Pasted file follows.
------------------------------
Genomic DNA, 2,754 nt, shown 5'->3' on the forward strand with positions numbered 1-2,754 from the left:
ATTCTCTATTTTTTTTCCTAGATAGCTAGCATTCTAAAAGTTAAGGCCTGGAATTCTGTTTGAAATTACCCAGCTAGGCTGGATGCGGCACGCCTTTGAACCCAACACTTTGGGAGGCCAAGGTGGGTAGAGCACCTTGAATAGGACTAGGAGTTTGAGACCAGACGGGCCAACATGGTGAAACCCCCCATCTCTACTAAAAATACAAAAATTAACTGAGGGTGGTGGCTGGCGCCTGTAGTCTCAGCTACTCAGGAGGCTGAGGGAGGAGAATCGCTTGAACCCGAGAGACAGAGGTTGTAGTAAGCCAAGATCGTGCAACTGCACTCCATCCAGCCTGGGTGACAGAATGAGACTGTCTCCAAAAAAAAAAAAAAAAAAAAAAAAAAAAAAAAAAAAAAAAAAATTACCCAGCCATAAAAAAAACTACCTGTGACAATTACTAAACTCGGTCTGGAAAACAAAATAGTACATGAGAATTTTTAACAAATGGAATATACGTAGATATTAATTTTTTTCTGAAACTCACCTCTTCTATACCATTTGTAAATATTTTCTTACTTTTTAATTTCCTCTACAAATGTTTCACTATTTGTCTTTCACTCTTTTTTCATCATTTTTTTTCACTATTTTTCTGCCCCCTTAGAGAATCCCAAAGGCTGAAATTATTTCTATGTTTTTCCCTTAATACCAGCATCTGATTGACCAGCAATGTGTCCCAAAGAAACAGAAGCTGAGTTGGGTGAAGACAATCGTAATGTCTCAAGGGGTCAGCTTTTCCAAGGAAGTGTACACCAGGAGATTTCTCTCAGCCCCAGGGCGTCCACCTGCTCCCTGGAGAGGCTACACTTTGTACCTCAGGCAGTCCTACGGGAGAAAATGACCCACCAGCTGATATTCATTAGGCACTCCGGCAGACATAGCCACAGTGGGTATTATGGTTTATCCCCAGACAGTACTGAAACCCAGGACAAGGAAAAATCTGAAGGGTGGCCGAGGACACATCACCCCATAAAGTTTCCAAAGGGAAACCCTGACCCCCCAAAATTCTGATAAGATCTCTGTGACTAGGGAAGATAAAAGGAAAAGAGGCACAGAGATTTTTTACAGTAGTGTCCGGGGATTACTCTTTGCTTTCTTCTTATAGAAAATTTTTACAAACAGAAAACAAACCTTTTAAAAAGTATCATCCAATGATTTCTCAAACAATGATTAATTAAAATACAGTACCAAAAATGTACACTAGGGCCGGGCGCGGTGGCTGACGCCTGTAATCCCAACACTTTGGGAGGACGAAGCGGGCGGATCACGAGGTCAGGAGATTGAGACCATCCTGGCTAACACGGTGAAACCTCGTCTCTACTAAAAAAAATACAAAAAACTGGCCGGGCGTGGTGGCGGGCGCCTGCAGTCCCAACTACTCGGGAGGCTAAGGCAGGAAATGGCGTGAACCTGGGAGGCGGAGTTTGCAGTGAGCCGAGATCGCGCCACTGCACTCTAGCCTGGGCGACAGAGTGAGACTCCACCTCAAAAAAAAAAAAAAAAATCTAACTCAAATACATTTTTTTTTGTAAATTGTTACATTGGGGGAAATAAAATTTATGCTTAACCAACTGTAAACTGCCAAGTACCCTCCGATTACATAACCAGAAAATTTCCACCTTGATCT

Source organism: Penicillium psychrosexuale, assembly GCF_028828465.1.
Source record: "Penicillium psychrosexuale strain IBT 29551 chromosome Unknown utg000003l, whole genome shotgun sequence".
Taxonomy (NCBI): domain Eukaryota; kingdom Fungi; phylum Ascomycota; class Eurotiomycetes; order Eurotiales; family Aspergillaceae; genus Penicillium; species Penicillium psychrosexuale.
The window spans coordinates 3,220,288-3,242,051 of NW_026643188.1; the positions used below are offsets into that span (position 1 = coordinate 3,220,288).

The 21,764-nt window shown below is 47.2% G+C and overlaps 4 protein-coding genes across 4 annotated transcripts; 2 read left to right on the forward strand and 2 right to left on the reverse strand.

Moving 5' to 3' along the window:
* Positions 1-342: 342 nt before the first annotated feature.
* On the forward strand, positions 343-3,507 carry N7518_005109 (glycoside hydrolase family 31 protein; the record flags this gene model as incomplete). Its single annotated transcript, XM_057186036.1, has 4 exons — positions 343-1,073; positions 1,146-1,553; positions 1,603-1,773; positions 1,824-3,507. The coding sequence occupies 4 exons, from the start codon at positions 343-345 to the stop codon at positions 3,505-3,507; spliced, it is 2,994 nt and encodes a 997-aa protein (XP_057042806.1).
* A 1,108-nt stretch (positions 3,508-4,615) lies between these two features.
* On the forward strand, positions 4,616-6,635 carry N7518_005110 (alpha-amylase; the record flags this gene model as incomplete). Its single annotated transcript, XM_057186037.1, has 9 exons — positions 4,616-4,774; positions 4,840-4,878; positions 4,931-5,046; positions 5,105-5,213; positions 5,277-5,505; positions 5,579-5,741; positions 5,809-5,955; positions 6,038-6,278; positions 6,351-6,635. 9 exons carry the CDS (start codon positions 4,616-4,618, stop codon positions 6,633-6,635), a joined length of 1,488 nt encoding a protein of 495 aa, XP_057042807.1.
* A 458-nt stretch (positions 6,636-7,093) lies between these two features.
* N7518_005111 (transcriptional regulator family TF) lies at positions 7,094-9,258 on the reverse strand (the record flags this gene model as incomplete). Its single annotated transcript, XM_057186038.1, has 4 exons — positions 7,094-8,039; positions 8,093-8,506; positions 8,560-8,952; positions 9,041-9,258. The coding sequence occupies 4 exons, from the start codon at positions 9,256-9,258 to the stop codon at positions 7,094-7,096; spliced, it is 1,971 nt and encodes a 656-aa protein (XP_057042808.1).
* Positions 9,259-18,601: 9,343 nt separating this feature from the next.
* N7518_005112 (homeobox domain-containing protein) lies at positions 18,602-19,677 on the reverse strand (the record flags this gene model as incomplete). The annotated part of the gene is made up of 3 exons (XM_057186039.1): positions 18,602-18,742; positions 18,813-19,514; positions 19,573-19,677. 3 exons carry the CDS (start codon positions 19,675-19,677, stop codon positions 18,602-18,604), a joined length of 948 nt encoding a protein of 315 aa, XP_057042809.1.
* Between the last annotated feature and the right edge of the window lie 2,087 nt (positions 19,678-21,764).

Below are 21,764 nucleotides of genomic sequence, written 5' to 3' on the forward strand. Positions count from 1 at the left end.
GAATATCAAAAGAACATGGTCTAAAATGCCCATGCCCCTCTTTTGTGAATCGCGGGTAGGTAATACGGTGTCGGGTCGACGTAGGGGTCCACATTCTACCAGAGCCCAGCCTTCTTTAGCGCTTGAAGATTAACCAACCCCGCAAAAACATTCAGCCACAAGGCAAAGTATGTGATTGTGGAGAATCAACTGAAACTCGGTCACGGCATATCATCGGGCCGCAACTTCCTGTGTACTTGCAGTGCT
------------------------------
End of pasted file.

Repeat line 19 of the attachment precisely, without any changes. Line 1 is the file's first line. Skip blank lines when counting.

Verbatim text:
GAATATCAAAAGAACATGGTCTAAAATGCCCATGCCCCTCTTTTGTGAATCGCGGGTAGGTAATACGGTGTCGGGTCGACGTAGGGGTCCACATTCTACCAGAGCCCAGCCTTCTTTAGCGCTTGAAGATTAACCAACCCCGCAAAAACATTCAGCCACAAGGCAAAGTATGTGATTGTGGAGAATCAACTGAAACTCGGTCACGGCATATCATCGGGCCGCAACTTCCTGTGTACTTGCAGTGCT